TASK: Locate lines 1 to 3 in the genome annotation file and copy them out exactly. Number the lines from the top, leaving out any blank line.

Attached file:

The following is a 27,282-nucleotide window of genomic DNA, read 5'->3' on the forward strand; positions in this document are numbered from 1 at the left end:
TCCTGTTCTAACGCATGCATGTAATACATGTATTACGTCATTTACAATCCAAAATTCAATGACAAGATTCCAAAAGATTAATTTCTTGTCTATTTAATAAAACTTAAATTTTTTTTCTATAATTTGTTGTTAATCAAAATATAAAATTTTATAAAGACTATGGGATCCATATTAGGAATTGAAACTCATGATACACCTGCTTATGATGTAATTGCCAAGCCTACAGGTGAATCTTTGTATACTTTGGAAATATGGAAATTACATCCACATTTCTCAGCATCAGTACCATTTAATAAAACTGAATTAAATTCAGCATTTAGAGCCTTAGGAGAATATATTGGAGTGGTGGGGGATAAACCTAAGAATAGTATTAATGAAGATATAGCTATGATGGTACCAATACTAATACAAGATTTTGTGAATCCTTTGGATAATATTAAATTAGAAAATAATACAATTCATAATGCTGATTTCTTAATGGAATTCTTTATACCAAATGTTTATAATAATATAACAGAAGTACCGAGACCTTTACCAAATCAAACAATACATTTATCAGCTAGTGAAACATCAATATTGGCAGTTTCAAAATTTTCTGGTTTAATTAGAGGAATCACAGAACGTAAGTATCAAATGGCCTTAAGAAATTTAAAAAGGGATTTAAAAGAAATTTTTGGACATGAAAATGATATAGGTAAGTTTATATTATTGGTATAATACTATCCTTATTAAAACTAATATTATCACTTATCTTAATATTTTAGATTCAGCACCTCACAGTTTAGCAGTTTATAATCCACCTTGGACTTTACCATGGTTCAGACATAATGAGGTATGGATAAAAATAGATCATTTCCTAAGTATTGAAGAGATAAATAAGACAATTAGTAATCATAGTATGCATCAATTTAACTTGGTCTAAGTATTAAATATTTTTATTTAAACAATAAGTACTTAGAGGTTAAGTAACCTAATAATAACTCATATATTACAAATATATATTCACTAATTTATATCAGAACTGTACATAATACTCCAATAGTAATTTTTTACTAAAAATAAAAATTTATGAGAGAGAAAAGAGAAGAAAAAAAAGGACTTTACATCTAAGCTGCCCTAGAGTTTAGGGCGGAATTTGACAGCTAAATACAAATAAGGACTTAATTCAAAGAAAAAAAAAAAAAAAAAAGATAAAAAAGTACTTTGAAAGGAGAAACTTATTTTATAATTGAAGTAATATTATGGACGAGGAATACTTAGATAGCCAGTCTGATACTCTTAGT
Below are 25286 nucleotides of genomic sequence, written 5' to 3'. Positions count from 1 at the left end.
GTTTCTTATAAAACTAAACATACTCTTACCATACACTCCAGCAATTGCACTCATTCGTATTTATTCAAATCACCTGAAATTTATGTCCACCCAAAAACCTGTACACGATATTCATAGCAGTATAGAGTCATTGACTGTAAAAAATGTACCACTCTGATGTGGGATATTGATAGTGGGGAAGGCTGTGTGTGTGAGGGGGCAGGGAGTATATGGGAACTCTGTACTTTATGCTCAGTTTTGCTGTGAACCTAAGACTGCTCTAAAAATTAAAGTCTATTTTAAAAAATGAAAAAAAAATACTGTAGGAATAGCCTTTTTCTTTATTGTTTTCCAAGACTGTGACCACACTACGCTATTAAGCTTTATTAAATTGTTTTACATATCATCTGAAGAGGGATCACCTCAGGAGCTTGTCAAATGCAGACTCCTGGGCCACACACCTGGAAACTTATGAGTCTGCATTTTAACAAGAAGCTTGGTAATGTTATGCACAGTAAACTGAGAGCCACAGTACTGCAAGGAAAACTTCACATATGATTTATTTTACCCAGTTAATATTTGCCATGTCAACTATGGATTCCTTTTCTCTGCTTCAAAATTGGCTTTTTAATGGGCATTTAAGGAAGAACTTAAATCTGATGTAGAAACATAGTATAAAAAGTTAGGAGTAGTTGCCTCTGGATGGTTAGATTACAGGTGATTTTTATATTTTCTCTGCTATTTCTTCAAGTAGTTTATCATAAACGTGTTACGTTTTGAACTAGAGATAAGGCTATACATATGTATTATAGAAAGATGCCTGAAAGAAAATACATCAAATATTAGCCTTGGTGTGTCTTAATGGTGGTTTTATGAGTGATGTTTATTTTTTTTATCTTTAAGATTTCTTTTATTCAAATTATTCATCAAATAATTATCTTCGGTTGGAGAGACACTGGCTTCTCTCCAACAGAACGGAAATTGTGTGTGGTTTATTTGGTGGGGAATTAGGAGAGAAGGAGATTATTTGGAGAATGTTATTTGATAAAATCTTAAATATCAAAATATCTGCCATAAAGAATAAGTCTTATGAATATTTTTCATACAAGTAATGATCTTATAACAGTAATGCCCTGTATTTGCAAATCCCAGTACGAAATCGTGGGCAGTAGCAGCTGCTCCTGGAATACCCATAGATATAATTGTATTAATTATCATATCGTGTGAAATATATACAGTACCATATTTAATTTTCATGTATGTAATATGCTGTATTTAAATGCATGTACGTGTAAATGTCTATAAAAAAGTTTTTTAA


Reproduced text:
The following is a 27,282-nucleotide window of genomic DNA, read 5'->3' on the forward strand; positions in this document are numbered from 1 at the left end:
TCCTGTTCTAACGCATGCATGTAATACATGTATTACGTCATTTACAATCCAAAATTCAATGACAAGATTCCAAAAGATTAATTTCTTGTCTATTTAATAAAACTTAAATTTTTTTTCTATAATTTGTTGTTAATCAAAATATAAAATTTTATAAAGACTATGGGATCCATATTAGGAATTGAAACTCATGATACACCTGCTTATGATGTAATTGCCAAGCCTACAGGTGAATCTTTGTATACTTTGGAAATATGGAAATTACATCCACATTTCTCAGCATCAGTACCATTTAATAAAACTGAATTAAATTCAGCATTTAGAGCCTTAGGAGAATATATTGGAGTGGTGGGGGATAAACCTAAGAATAGTATTAATGAAGATATAGCTATGATGGTACCAATACTAATACAAGATTTTGTGAATCCTTTGGATAATATTAAATTAGAAAATAATACAATTCATAATGCTGATTTCTTAATGGAATTCTTTATACCAAATGTTTATAATAATATAACAGAAGTACCGAGACCTTTACCAAATCAAACAATACATTTATCAGCTAGTGAAACATCAATATTGGCAGTTTCAAAATTTTCTGGTTTAATTAGAGGAATCACAGAACGTAAGTATCAAATGGCCTTAAGAAATTTAAAAAGGGATTTAAAAGAAATTTTTGGACATGAAAATGATATAGGTAAGTTTATATTATTGGTATAATACTATCCTTATTAAAACTAATATTATCACTTATCTTAATATTTTAGATTCAGCACCTCACAGTTTAGCAGTTTATAATCCACCTTGGACTTTACCATGGTTCAGACATAATGAGGTATGGATAAAAATAGATCATTTCCTAAGTATTGAAGAGATAAATAAGACAATTAGTAATCATAGTATGCATCAATTTAACTTGGTCTAAGTATTAAATATTTTTATTTAAACAATAAGTACTTAGAGGTTAAGTAACCTAATAATAACTCATATATTACAAATATATATTCACTAATTTATATCAGAACTGTACATAATACTCCAATAGTAATTTTTTACTAAAAATAAAAATTTATGAGAGAGAAAAGAGAAGAAAAAAAAGGACTTTACATCTAAGCTGCCCTAGAGTTTAGGGCGGAATTTGACAGCTAAATACAAATAAGGACTTAATTCAAAGAAAAAAAAAAAAAAAAAAGATAAAAAAGTACTTTGAAAGGAGAAACTTATTTTATAATTGAAGTAATATTATGGACGAGGAATACTTAGATAGCCAGTCTGATACTCTTAGT
Below are 25286 nucleotides of genomic sequence, written 5' to 3'. Positions count from 1 at the left end.